Saturday, January 22, 2011

I'm letting go...

[I wrote the following on January 5, 2011]

Over the months, something within me has been building or dismantling, whatever way one wants to view it. I feel as though I have been living life harder and fuller than ever before--feeling and thinking, experiencing and encountering, to the deepest depths and to the highest heights.

And with that, I think I am ready, or just about, to let go.

Let go of what?

I'm ready to let go of the pain.

Scary words to utter--that is, at least for me. Frightening, really. And I'll explain why, for me, the "letting go" of the pain associated with my adoption is a scary thing, and even exactly what the "letting go" means, because I have no doubt it will be misunderstood and misinterpreted by many.

First of all, let me state what I DO NOT mean. When I say that I'm ready to let go of the pain, it does not mean that the pain is gone. It does not mean that the pain doesn't still affect my life. It does not mean that somehow magically I've "gotten over" it all. And it does not mean that suddenly I love being adopted and think it's the most fabulous thing to come along since the horseless carriage.

It does not mean that I will no longer need to talk about the pain or feel the pain. It does not mean that I still don't cry about all that has happened and continues to unfold. It does not mean that I feel as though I am finished or that I have arrived. It does not mean the journey is anywhere near completion. It does not mean that I no longer deal with the ongoing consequences of my adoption. And it certainly does not mean that everything is now resolved with my Korean and American families.

What I do mean is that I am ready to allow the pain to no longer threaten or control me. I am ready to accept the good and the healing as well as the pain and the sorrow.

I think for a while now, I have needed the time to dwell in the pain, in the sorrow, because I have needed the time and the opportunity to grieve--unabashedly, without constraint. I was and have been denied all of my life the "right" to grieve, to deal with and face the pain and sorrow. And even still there are those who continue to deny me--but, I am ready to let go of them, too.

And now, after having time to seize the grief and finally making it my own, I feel that I can finally be at peace with it. Being at peace with the pain, however, does not mean that it is gone or that it does not still affect who I am and who I am becoming. The pain will always be a part of me. The sorrow and grief is always in me and with me. But it is not all of who I am, and it is not what compels me to live.

Yet the reason I fear letting go of of it, and even more so attempting to share this with all of you is because of the danger of misunderstanding and misinterpretation that likely comes with expressing my desire to let go of the pain.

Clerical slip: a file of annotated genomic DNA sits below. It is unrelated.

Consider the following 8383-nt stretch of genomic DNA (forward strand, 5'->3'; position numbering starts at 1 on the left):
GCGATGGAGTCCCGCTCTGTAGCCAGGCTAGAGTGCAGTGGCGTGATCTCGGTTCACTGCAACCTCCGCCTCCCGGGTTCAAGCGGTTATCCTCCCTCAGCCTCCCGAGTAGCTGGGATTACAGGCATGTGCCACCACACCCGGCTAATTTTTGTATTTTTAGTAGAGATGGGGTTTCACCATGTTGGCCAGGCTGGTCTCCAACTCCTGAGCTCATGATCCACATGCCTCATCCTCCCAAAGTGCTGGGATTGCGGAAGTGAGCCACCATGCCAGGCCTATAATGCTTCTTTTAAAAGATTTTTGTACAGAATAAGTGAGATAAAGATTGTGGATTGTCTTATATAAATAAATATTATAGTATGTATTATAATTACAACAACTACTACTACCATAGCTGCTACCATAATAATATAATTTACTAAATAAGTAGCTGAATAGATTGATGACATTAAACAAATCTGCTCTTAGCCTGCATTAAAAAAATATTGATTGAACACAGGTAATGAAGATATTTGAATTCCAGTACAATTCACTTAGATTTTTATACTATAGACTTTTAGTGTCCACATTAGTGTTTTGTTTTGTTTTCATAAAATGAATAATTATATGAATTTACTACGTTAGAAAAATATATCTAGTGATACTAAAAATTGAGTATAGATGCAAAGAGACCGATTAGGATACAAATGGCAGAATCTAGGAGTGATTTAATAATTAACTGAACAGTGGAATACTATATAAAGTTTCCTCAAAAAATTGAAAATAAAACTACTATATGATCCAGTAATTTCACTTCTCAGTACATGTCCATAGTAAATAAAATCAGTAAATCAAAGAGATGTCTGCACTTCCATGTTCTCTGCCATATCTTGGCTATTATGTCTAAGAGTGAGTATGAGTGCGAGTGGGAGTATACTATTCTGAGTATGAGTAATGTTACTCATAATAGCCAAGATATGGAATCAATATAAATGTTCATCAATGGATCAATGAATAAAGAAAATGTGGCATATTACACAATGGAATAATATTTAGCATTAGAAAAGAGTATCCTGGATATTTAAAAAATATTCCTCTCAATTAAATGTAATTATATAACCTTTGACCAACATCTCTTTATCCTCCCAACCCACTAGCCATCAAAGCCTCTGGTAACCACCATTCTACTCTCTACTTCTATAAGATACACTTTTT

I've had enough encounters with folks who say things to me that discount and invalidate the depth, intensity, and longevity of the pain, sorrow, and grief inherent to being an adoptee. By expressing I am ready to let go of the pain, I fear that doing so will only increase such ignorance and presumption.

I fear that by letting go of the pain, adoptive parents and the like will use it against us--against adult adoptees--to justify adoption by saying the ends legitimize the means.

I can hear it now--sighs of relief among adoptive parents and the like, brushing their brows with the backs of their hands, thinking to themselves or uttering softly, "Thank God, another adult adoptee who finally came around, got over herself, realized all the good adoption does."

Or, "See, Melissa, everything has worked out great for you. It all came out in the wash in the end. Sure, you've had some hardship. But ultimately, you were adopted into a great American family, and later, when the time was right, you got to reunite with your Korean family. Now, the picture is complete. The void is gone. Your family is coming to completion, especially now that you have an amazing husband, a son only days away, and an amazing life. We're so glad you finally realized all that adoption has done for you!"

Again, this is NOT what it means to let go of the pain. And this is not what adoption is or ever will be for me personally--an end to justify the means.

I know this sounds harsh and judgmental to some. I do not intend it to be that way. To be clear, for me personally, adoption is not solely evil. I am not purely anti-adoption.

However, when others frame adoption in such a way as to dismiss the loss and the grief of the original mothers and adoptees affected or to discount or even justify the circumstances and questionable practices that often lead to adoption, because they believe the "end results" are all that are worth considering or all that matter, not only is my heart pained, but I believe that to do so is dishonest and cruel.

Ultimately, I know folks won't understand what I mean or where I'm coming from--they'll interpret what I say as they wish. And that's in part, why at times, I just want to walk away from trying to share my experiences and views--because they get twisted, warped, and picked apart in ways that I never intended.